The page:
Survival International works closely alongside indigenous peoples in the fight to protect their ways of life, cultures, rights and lands from merciless destruction at the hands of industries driven blindly by profits and prejudice.
The Onaway Trust have recently made a further donation to help fund the vital work of this globally-renowned charity.
Survival International was born in 1969 from the passion of a group of people who felt called to action after reading in a newspaper about the horrific murder of indigenous peoples in the Amazon. In the decades since, the charity has grown into a powerful force for change which has achieved over 200 victories for indigenous causes, thanks to its members’ tireless work in lobbying governments and campaigning for the rights of tribal communities. In order to retain its independence and integrity, Survival refuses all government funding, and can therefore also attribute its past and future successes to the continued support and donations of its generous followers all around the world.
Today, Survival focuses on a number of important campaigns, being guided by the needs of the indigenous peoples themselves in order to achieve the best outcomes. Working in partnership, they fight for indigenous rights and the protection of their ways of life, tribal lands, cultures, languages and livelihoods in the face of discrimination, injustice, violence and theft from destructive forces such as the logging and mining industries, who seek only to further their own power and profits.
Survival’s Decolonise Conservation campaign arose from the unfortunate need to protect tribal communities from being violently and unlawfully forced off their own land by conservation NGOs and the government, to make way for so-called Protected Areas and National Parks. These areas, which are presented as being an essential step in the fight against climate change, are then used to generate profits for the tourism and extractive industries, robbing the land from the only people who truly know how best to care for the delicate biodiversity of the region and who have kept it healthy and thriving for centuries.
“It is no coincidence that 80% of the world’s biodiversity is found on the lands of tribal peoples”Survival International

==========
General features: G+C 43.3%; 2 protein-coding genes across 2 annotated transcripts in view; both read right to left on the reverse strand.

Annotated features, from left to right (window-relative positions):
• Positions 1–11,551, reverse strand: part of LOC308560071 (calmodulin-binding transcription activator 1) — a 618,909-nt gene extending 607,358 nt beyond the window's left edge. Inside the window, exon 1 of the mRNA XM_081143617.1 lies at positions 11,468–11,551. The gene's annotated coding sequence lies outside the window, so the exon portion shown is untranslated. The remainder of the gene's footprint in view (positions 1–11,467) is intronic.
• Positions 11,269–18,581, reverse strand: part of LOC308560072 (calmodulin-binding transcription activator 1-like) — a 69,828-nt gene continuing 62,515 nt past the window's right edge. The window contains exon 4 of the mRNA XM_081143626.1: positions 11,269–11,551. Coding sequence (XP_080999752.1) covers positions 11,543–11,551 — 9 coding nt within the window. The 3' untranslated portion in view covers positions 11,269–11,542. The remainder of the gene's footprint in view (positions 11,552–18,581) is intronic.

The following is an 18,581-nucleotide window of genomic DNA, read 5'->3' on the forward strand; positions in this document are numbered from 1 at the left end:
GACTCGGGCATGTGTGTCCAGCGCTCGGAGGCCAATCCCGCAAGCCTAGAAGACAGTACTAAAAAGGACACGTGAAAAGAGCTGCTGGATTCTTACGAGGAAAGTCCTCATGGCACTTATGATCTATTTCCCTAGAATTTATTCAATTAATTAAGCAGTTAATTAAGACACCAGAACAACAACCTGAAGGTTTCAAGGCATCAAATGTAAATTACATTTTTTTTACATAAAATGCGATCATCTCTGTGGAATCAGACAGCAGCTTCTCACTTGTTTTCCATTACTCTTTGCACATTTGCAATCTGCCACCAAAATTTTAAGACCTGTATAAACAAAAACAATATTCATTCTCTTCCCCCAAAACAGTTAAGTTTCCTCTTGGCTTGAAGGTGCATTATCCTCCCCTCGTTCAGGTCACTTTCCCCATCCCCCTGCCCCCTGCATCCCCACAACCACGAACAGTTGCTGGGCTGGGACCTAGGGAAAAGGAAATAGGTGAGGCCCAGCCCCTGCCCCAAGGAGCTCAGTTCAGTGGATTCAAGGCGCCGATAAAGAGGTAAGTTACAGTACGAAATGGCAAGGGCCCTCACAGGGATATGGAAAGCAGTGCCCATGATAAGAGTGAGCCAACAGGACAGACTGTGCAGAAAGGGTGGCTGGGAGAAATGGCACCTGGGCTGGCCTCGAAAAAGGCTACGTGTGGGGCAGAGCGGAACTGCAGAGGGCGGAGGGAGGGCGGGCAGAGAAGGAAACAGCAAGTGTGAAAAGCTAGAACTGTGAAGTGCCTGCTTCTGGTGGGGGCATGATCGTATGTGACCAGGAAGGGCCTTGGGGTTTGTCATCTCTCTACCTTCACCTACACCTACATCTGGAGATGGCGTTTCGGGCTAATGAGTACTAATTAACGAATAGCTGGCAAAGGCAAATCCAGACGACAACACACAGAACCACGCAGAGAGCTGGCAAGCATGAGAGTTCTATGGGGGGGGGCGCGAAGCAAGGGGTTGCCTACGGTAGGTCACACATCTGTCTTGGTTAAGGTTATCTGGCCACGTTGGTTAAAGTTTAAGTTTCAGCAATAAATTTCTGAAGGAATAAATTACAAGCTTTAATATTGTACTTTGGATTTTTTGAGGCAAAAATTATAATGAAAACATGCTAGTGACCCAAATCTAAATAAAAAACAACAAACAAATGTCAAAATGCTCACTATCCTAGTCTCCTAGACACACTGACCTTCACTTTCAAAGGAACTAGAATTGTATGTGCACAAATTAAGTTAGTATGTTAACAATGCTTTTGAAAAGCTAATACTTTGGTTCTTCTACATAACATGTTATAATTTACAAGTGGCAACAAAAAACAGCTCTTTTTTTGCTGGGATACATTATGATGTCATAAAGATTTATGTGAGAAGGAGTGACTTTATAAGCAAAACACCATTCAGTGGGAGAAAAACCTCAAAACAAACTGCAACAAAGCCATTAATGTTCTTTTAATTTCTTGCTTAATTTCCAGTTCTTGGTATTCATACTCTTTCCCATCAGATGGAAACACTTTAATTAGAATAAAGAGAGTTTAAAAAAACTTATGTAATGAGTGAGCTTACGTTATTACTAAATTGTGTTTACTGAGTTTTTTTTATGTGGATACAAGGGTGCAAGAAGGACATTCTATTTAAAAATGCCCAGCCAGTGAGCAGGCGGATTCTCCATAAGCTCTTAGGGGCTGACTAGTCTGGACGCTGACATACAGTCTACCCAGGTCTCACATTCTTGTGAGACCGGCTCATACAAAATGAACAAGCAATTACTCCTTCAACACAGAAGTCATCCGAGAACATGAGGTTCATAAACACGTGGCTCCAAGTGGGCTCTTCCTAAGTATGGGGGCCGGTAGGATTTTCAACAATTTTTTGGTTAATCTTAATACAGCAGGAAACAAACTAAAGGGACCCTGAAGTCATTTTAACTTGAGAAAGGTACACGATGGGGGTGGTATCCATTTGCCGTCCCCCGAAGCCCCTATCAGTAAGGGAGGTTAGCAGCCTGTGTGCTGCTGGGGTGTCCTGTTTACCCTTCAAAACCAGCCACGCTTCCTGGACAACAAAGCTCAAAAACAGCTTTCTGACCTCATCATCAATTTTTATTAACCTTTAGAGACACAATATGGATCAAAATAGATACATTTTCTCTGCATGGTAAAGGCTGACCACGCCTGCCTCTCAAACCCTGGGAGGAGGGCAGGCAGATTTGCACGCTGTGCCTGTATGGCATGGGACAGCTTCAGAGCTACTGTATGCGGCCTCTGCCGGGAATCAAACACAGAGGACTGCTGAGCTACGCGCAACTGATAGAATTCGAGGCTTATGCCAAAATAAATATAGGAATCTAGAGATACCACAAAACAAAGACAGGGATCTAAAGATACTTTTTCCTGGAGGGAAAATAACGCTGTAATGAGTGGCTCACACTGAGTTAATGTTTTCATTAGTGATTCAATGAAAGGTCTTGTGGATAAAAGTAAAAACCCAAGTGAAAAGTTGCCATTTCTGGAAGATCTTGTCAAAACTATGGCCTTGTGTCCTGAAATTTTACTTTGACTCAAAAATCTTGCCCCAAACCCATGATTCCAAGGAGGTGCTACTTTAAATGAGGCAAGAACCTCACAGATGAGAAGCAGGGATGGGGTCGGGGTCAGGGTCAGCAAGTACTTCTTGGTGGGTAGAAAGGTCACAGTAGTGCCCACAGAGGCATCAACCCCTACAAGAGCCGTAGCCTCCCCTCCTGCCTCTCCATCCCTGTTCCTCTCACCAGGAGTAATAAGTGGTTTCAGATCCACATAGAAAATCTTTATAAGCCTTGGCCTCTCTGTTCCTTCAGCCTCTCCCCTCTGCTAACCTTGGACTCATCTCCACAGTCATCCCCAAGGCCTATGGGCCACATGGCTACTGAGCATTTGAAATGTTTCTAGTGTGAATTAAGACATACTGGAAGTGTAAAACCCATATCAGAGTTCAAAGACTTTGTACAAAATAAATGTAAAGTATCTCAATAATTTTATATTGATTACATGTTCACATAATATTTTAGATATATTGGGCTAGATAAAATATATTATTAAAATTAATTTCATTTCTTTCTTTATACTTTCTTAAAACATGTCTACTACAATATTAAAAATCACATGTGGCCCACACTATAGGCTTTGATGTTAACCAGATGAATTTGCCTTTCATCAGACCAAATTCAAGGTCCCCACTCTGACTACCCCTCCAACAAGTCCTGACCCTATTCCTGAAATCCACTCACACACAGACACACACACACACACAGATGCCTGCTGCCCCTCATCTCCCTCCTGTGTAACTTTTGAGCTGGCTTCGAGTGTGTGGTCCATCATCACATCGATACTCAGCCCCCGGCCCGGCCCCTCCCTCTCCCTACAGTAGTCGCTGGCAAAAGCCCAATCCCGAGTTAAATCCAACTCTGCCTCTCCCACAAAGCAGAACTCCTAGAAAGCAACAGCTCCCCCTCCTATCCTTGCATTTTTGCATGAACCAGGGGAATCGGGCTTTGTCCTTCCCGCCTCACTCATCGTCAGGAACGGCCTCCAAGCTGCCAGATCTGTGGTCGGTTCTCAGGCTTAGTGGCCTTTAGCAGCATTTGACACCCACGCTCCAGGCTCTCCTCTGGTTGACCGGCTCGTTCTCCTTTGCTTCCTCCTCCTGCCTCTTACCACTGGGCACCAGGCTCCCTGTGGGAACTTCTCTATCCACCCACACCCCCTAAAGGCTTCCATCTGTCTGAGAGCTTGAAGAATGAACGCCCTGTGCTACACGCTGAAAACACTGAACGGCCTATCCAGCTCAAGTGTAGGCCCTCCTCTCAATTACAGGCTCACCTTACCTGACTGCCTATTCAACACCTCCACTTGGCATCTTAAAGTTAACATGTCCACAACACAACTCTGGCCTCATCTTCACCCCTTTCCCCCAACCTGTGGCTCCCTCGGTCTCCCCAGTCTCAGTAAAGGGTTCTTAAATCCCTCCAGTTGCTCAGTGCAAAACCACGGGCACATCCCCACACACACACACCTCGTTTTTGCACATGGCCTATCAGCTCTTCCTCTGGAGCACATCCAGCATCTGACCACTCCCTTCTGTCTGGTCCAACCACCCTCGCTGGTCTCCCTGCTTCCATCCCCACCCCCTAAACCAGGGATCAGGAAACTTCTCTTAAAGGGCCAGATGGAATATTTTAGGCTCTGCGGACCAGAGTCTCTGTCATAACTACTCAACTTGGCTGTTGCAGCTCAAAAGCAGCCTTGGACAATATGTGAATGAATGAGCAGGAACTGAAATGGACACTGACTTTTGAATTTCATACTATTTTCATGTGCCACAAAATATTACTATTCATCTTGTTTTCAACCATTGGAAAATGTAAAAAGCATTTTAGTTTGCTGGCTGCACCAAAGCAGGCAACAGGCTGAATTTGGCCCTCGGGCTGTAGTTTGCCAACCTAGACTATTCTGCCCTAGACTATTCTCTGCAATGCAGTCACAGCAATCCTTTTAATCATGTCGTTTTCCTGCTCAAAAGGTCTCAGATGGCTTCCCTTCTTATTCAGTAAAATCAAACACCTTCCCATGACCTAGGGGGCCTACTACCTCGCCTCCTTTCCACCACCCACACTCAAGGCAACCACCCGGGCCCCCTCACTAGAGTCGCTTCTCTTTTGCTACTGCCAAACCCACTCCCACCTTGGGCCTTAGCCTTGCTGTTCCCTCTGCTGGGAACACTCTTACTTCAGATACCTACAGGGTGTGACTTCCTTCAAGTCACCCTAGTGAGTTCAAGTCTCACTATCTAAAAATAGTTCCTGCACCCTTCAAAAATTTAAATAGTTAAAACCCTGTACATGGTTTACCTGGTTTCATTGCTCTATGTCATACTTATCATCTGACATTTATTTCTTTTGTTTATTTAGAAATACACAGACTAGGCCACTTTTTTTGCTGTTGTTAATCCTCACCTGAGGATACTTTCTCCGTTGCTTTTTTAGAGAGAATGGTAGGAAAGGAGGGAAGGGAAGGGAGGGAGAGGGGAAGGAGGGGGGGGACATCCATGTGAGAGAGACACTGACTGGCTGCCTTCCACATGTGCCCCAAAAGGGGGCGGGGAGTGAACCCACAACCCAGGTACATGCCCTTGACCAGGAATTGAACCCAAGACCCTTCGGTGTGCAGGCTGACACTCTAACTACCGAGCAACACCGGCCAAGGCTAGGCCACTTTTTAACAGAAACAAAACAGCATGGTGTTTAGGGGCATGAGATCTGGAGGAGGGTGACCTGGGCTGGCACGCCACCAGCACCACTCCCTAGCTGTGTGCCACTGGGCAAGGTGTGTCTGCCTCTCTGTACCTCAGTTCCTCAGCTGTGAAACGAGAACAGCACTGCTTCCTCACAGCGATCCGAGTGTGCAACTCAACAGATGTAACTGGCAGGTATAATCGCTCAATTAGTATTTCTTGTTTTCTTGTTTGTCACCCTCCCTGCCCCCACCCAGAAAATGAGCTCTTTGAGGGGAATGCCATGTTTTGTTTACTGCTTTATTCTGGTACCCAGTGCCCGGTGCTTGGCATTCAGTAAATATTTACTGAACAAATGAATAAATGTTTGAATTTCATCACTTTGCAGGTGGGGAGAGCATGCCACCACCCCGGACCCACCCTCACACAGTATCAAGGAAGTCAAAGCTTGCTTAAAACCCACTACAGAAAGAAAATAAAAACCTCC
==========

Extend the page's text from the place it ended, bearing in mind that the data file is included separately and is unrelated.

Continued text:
Through their Uncontacted Tribes campaign, in addition to protecting these people from the violent theft of their lands, Survival fights for the right of the remaining uncontacted indigenous tribes to remain anonymous, isolated and undisturbed. This has become increasingly difficult in recent times, with the rule of President Bolsonaro in Brazil putting the Amazon rainforest’s many uncontacted indigenous people at great risk of forced contact. Thanks to the lobbying and campaigning efforts of Survival and its supporters, and following over 10 thousand protest emails sent to the Brazilian Justice Minister, the head of Brazil’s Uncontacted Tribes department and evangelical missionary, Ricardo Lopes Dias, was recently removed from his position for the second time.
Under Bolsonaro’s leadership, missionaries such as Dias have been ramping up their campaign to reach these uncontacted tribes, robbing them not only of their lands, which will then be handed over to loggers, miners and cattle ranchers, but also their unique and sacred ways of life, cultures and rich histories. In addition, such contact with the outside world puts uncontacted peoples at great risk of contracting potentially lethal diseases, with some tribes tragically losing 90-100% of their population within a mere few years following initial contact with people from outside the tribe.